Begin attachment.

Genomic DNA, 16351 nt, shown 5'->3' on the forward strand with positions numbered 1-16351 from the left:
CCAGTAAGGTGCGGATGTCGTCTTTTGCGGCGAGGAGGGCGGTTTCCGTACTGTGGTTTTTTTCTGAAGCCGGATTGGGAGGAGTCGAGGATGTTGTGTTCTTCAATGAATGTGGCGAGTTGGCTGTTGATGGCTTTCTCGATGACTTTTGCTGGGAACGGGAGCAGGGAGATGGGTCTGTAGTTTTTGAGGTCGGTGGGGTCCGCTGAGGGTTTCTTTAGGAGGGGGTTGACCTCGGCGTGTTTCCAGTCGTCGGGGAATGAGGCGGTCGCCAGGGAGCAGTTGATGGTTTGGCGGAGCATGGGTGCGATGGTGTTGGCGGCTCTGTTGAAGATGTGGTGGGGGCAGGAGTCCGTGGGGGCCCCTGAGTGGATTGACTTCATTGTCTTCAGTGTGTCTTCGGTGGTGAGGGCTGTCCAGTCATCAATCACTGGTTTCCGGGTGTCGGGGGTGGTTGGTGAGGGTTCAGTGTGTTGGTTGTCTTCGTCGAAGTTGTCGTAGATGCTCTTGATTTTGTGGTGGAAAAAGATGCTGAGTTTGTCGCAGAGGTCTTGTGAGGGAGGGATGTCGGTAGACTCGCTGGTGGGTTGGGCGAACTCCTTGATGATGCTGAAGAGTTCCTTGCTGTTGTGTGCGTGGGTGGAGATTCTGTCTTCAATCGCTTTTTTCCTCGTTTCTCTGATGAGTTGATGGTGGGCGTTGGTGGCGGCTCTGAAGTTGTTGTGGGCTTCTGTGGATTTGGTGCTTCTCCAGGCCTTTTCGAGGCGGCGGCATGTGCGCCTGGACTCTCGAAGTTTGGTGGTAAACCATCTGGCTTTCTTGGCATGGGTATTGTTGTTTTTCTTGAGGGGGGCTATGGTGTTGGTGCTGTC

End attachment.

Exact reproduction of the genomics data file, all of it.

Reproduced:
Genomic DNA, 16351 nt, shown 5'->3' on the forward strand with positions numbered 1-16351 from the left:
CCAGTAAGGTGCGGATGTCGTCTTTTGCGGCGAGGAGGGCGGTTTCCGTACTGTGGTTTTTTTCTGAAGCCGGATTGGGAGGAGTCGAGGATGTTGTGTTCTTCAATGAATGTGGCGAGTTGGCTGTTGATGGCTTTCTCGATGACTTTTGCTGGGAACGGGAGCAGGGAGATGGGTCTGTAGTTTTTGAGGTCGGTGGGGTCCGCTGAGGGTTTCTTTAGGAGGGGGTTGACCTCGGCGTGTTTCCAGTCGTCGGGGAATGAGGCGGTCGCCAGGGAGCAGTTGATGGTTTGGCGGAGCATGGGTGCGATGGTGTTGGCGGCTCTGTTGAAGATGTGGTGGGGGCAGGAGTCCGTGGGGGCCCCTGAGTGGATTGACTTCATTGTCTTCAGTGTGTCTTCGGTGGTGAGGGCTGTCCAGTCATCAATCACTGGTTTCCGGGTGTCGGGGGTGGTTGGTGAGGGTTCAGTGTGTTGGTTGTCTTCGTCGAAGTTGTCGTAGATGCTCTTGATTTTGTGGTGGAAAAAGATGCTGAGTTTGTCGCAGAGGTCTTGTGAGGGAGGGATGTCGGTAGACTCGCTGGTGGGTTGGGCGAACTCCTTGATGATGCTGAAGAGTTCCTTGCTGTTGTGTGCGTGGGTGGAGATTCTGTCTTCAATCGCTTTTTTCCTCGTTTCTCTGATGAGTTGATGGTGGGCGTTGGTGGCGGCTCTGAAGTTGTTGTGGGCTTCTGTGGATTTGGTGCTTCTCCAGGCCTTTTCGAGGCGGCGGCATGTGCGCCTGGACTCTCGAAGTTTGGTGGTAAACCATCTGGCTTTCTTGGCATGGGTATTGTTGTTTTTCTTGAGGGGGGCTATGGTGTTGGTGCTGTC